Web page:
Cholula was mostly a model canine during our family’s vacation in Maine this summer. She got along with other dogs. She was good on the leash, uncomplaining about the long line we usually left her on outside, willing to chase and retrieve a stick from the water when cheered on by the children and even willing to tow the children in to shore. However, as dusk turned into evening and we were caught up with dinner, baths, bedtime, several times, Cholula escaped from the house, unseen. Eventually, one of us would say, “has anyone seen Cholula?” and we would realize she was gone.
One night, she finally appeared on the deck in the dark and I opened the door. She came in soaking wet, even on the top of her head. Wet, relaxed, tired, and, I realized when she made an end run to the couch, dirty. Her legs were slathered with dark, wet, sticky, smelly mud. The mud of the clam flats of what we call the Basin, an inlet near the house. At low tide, the only way to get to the water is through that mud, sinking at every step. I’ve lost shoes in that mud.
I work towards the day when we have her full attention, when she will not willingly leave us. But while my husband was annoyed at the escapade, I felt something different—elation. Two weeks in Maine with the family is wonderful, but it is also two weeks with my two parents, husband, and three kids under the same roof and almost constantly together. The children love it wholeheartedly; they soak up all the attention and personalities and jostling perspectives, but I’m pretty sure there were moments when each of us adults wished for escape.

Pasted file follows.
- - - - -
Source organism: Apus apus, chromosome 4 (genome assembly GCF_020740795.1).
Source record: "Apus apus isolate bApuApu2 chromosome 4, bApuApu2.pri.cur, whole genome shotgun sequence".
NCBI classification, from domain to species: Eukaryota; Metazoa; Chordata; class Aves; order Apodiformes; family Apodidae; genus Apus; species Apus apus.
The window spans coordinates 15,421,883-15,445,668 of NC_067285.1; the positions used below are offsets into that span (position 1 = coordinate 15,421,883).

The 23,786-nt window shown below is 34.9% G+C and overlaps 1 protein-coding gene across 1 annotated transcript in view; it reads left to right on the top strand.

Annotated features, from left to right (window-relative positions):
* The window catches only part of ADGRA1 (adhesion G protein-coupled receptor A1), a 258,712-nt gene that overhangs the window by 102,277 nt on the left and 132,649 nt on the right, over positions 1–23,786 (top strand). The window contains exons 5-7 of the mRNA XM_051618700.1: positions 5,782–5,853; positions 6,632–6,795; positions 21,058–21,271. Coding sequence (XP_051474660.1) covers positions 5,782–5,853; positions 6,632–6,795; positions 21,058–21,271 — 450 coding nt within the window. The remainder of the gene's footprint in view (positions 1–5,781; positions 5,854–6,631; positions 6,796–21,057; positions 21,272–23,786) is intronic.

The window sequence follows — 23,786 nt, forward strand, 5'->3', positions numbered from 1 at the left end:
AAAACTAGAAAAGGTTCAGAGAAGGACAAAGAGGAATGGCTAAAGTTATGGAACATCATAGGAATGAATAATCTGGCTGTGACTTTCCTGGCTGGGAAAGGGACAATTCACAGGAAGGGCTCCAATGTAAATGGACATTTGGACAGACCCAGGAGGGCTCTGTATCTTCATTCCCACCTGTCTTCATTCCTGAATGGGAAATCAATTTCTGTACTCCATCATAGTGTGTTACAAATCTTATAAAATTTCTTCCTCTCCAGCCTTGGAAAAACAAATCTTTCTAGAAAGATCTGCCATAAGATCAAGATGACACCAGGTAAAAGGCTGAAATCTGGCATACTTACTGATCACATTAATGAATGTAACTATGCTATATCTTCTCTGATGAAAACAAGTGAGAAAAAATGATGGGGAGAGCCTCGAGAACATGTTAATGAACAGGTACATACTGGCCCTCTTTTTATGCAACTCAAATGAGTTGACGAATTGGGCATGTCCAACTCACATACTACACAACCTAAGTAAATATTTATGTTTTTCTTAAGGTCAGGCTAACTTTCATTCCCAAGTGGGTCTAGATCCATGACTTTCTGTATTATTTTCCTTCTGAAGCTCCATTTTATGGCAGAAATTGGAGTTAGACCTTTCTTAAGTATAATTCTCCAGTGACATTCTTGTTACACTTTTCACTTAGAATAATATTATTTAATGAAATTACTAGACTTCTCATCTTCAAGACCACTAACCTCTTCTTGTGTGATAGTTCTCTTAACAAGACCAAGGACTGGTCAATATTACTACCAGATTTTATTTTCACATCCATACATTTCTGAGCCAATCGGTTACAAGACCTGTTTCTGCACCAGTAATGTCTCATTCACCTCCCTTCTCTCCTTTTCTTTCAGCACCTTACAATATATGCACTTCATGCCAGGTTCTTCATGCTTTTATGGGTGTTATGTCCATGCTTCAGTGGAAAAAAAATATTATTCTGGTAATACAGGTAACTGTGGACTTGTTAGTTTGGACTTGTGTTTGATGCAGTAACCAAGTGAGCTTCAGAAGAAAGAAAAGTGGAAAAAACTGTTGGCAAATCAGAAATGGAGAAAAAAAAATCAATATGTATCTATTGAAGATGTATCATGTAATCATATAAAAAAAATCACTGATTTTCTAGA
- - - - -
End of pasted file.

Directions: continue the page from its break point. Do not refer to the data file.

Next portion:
I imagine her journey: she leaps silently off the deck into the darkening world, shrugging off her domesticity as she enters the evening’s shadows. The pine and salt water in the fresh, cool air are the backdrop for musky, pungent animal scents that penetrate her body, pulling her forward along with the amplified rustles and snaps of various animal activities until she hones in on the trail of a particular animal and loses any last thoughts of home along with fear and caution and doubt as she fully enters the hunt. Cholula is not a dog who craves swimming. To take her swimming with us, I always have to drag her past the water’s threshold or cheer her on as she steps tentatively after a stick. She wouldn’t have plunged into the water on her own. An animal must have pulled her into the water after it, into the mud she sank into almost up to her shoulders and then further, into the water, that somehow even momentarily closed over her head. She followed the animal out into the night-black water, and not until the animal pulled away or disappeared did she notice that she was out there, alone, paddling through the deepening water into the deepening night. And so she turned back and came home, crawling across the same mud flats she’d flown over earlier in pursuit of whatever it was that took her there. Could it have been a deer? A muskrat? A skunk?
I’m relieved Cholula returned safely, and pretty sure she didn’t catch whatever she was after. But mostly what pulls me to her escape is that time of focus when nothing existed in her except the deer drawing her forward and onward. The dog who in the house on her way to her food bowl can get stymied by an open door to the basement stairs transformed into a fearless navigator of land and sea.
Before I had kids, there were times when I found peace in the pursuit of a single goal. Now, my days go by in a productive haze of endlessly juggled priorities—each of the three children, the family as a whole, parents, husband, dogs, friends, household, work, exercise. Every day, I work at being a good mother, spouse, employee, daughter—and every day, I question whether I’ve focused on the right things, whether I’ve met everyone’s very real needs. In the 8 years that I’ve been a mother, I’ve adjusted to this reality, and there are many days when I feel it works—at least almost. It is meaningful and deeply fulfilling. But it is relentless. It is exhausting to body and soul. I willingly embrace the glorious, chaotic, bewildering energy of my current life, but there is a part of me that whispers in Cholula’s ear as she runs—“Go girl, go.”